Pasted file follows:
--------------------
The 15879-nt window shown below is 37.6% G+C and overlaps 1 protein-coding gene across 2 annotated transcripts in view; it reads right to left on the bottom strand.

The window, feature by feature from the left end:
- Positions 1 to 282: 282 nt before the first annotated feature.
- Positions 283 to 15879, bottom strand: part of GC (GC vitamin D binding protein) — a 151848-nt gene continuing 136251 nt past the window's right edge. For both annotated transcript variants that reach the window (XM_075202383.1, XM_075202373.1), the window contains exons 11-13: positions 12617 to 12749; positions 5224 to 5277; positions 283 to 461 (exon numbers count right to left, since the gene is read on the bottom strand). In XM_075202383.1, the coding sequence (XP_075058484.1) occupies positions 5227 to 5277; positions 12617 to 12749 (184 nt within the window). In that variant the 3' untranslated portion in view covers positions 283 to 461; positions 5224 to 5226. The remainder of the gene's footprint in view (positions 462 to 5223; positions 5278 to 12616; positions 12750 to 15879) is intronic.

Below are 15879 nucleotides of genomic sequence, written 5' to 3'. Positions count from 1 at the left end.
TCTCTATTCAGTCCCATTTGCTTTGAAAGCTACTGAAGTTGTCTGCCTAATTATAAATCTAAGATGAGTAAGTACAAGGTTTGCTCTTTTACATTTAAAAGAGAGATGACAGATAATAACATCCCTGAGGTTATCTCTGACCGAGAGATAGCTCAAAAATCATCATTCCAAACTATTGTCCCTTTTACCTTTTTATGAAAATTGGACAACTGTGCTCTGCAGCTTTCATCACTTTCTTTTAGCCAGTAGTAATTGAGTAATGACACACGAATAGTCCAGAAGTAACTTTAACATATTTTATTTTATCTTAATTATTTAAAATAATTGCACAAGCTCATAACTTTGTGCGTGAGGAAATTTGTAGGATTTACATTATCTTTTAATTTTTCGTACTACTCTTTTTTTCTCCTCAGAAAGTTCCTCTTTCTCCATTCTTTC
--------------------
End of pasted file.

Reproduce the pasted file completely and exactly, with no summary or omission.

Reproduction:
The 15879-nt window shown below is 37.6% G+C and overlaps 1 protein-coding gene across 2 annotated transcripts in view; it reads right to left on the bottom strand.

The window, feature by feature from the left end:
- Positions 1 to 282: 282 nt before the first annotated feature.
- Positions 283 to 15879, bottom strand: part of GC (GC vitamin D binding protein) — a 151848-nt gene continuing 136251 nt past the window's right edge. For both annotated transcript variants that reach the window (XM_075202383.1, XM_075202373.1), the window contains exons 11-13: positions 12617 to 12749; positions 5224 to 5277; positions 283 to 461 (exon numbers count right to left, since the gene is read on the bottom strand). In XM_075202383.1, the coding sequence (XP_075058484.1) occupies positions 5227 to 5277; positions 12617 to 12749 (184 nt within the window). In that variant the 3' untranslated portion in view covers positions 283 to 461; positions 5224 to 5226. The remainder of the gene's footprint in view (positions 462 to 5223; positions 5278 to 12616; positions 12750 to 15879) is intronic.

Below are 15879 nucleotides of genomic sequence, written 5' to 3'. Positions count from 1 at the left end.
TCTCTATTCAGTCCCATTTGCTTTGAAAGCTACTGAAGTTGTCTGCCTAATTATAAATCTAAGATGAGTAAGTACAAGGTTTGCTCTTTTACATTTAAAAGAGAGATGACAGATAATAACATCCCTGAGGTTATCTCTGACCGAGAGATAGCTCAAAAATCATCATTCCAAACTATTGTCCCTTTTACCTTTTTATGAAAATTGGACAACTGTGCTCTGCAGCTTTCATCACTTTCTTTTAGCCAGTAGTAATTGAGTAATGACACACGAATAGTCCAGAAGTAACTTTAACATATTTTATTTTATCTTAATTATTTAAAATAATTGCACAAGCTCATAACTTTGTGCGTGAGGAAATTTGTAGGATTTACATTATCTTTTAATTTTTCGTACTACTCTTTTTTTCTCCTCAGAAAGTTCCTCTTTCTCCATTCTTTC